The Fortunate Punishment

The Fortunate Punishment

Earlier in 2018, I recorded my second short story in audiobook format. It’s one of those things that sound easy, right? Hook up a microphone, and read. But you have all the normal challenges of not recording in a soundproofed studio, plus you’re doing it alone, which means having to listen through it all many times.

My first on-mic read-through was monotonously inexpressive. My second one was better – I was dripping with sweat because I was putting so much energy into it, but I blasted through the audio levels. It wasn’t salvageable. Reluctantly, I did it a third time, slightly less energy, but this time with much more understanding of the material. I began to recognise the themes and sub-themes, and then felt compelled to find out more about the story and the author.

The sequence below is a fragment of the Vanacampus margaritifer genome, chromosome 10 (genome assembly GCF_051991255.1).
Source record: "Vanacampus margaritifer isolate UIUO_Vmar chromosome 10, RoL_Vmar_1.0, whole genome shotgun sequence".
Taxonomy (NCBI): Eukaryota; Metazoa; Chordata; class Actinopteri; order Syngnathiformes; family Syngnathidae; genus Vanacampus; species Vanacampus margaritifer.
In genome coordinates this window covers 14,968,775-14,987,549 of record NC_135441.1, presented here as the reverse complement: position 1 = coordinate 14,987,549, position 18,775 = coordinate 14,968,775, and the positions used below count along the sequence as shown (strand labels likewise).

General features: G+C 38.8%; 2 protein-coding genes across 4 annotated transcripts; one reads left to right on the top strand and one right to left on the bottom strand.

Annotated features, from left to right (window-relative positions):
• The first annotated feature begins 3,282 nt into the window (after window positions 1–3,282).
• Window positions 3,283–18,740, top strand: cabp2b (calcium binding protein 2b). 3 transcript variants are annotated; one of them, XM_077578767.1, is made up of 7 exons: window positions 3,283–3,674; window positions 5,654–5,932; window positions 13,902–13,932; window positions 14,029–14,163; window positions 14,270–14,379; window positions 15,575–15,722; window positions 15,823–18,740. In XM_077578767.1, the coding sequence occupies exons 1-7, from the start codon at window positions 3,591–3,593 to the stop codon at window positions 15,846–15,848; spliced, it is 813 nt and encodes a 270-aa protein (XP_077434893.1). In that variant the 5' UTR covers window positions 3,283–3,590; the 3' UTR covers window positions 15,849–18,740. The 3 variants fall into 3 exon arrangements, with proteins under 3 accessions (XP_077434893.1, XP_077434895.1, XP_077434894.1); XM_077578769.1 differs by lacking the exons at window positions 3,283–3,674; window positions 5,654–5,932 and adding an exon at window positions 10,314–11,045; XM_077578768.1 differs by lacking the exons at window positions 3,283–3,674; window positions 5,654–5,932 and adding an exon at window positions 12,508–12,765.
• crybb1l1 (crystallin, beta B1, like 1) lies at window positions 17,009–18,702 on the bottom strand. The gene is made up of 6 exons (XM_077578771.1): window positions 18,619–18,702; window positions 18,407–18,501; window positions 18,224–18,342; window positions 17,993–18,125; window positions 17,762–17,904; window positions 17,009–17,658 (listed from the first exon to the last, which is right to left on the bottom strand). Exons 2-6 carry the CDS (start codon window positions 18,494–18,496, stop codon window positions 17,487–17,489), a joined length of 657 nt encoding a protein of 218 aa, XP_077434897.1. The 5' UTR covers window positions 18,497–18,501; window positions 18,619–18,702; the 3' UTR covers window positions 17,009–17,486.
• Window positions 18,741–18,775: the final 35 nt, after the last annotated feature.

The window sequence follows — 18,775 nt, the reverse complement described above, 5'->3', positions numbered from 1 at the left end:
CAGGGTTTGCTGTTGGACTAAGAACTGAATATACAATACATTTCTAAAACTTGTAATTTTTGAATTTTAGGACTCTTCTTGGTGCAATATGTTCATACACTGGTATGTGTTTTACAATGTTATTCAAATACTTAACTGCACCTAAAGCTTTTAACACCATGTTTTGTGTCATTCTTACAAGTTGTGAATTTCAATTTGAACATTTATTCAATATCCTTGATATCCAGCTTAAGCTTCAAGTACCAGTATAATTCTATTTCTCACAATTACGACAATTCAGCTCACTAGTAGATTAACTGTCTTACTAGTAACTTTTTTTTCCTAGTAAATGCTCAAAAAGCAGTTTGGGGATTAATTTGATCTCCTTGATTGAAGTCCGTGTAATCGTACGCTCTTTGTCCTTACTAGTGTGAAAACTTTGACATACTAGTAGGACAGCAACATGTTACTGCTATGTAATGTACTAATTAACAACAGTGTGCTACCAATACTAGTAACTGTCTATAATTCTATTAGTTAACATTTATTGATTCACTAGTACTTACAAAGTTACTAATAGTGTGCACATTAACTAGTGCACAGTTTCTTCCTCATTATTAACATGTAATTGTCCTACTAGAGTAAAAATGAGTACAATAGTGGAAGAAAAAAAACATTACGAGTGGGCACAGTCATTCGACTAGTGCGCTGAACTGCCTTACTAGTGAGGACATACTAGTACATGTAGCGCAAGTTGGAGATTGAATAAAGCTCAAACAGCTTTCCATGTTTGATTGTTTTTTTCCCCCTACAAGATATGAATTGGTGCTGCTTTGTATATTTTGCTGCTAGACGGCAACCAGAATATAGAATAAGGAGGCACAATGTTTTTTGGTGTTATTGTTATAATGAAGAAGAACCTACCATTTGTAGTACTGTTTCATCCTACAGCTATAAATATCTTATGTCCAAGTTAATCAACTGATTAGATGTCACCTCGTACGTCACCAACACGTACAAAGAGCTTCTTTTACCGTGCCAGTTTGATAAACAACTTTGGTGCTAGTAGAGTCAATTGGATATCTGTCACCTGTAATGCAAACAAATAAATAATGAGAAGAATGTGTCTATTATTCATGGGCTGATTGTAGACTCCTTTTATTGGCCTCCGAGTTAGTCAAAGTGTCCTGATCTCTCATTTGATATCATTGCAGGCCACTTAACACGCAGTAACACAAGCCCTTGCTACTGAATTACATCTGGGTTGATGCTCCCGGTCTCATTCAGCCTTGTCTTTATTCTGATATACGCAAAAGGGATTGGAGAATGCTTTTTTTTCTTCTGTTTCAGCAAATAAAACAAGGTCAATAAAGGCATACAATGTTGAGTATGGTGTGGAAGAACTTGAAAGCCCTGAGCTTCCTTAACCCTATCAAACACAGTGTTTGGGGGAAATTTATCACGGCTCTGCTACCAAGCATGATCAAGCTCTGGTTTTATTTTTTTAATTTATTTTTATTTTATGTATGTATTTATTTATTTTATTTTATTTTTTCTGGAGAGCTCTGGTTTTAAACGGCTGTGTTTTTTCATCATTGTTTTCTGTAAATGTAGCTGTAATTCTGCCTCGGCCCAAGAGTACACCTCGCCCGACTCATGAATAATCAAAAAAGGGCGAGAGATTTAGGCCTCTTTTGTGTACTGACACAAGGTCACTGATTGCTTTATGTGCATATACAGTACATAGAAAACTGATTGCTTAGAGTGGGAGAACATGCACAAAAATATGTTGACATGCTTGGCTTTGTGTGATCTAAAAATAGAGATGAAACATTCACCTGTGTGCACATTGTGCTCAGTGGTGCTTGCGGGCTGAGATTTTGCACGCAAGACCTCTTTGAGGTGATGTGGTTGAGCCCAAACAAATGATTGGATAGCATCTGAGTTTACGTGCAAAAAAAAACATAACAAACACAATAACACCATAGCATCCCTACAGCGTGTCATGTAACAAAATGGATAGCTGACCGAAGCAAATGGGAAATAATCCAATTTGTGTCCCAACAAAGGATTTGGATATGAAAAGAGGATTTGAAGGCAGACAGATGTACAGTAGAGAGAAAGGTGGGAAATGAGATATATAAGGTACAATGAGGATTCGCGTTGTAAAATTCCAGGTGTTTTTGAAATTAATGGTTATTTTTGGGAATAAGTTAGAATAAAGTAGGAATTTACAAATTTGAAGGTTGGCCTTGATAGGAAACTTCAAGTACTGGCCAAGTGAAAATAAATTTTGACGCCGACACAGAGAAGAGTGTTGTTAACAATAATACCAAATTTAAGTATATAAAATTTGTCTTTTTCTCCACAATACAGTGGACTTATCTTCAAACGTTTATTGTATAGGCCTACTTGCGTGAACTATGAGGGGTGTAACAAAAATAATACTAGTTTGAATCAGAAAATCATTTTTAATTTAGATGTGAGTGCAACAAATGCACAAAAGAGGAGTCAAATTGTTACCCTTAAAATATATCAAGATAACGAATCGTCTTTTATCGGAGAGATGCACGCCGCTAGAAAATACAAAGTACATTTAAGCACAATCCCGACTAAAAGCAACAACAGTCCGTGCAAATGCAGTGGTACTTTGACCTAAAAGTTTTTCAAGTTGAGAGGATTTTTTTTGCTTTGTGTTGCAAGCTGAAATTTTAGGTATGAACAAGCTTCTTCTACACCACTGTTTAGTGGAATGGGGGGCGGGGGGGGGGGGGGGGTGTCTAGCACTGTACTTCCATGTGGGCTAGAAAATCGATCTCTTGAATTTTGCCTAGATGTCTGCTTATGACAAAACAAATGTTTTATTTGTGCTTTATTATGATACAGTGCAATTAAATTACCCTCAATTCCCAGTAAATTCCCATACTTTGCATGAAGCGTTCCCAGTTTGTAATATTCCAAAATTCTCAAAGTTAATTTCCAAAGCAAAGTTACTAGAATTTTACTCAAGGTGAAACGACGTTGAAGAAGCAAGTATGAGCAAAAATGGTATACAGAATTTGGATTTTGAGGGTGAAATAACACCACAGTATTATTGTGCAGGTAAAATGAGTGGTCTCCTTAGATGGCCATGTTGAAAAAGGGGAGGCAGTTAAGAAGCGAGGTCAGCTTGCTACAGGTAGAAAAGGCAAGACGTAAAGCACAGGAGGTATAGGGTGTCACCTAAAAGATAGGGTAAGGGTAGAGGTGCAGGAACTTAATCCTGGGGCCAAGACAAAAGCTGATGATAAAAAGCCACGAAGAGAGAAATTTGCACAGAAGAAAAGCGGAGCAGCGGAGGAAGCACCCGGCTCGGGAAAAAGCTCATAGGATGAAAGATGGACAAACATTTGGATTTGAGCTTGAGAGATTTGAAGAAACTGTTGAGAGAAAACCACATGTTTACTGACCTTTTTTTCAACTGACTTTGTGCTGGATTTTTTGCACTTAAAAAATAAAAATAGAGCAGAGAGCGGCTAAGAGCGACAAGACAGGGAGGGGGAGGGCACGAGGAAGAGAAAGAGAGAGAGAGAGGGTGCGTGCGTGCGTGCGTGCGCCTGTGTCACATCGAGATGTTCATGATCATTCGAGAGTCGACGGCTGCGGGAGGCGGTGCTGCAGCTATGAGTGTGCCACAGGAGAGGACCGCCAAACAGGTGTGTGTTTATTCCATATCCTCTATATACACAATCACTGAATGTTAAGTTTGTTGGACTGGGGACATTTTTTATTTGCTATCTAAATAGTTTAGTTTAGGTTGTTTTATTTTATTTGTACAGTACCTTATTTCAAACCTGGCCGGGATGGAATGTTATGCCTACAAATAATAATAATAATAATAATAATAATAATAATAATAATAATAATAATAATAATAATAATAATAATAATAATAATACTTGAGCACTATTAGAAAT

I didn’t really “choose” The Fortunate Punishment. I signed up to the non-profit audiobook site Librivox and took the first story that presented itself to me. I wasn’t at all prepared for what I would learn. Not just in terms of vocal delivery and audio recording, but the author’s own story. Written by Henriette-Julie de Murat, and published in 1698 as “L’Heureuse Peine”, Henriette-Julie used the popular form of fairy stories to express her feminism. She was imprisoned, escaped, and died aged just 46. It’s important to understand the context of any communication, and I was intrigued to learn about this period of French history, when even Shakespeare was considered vulgar.

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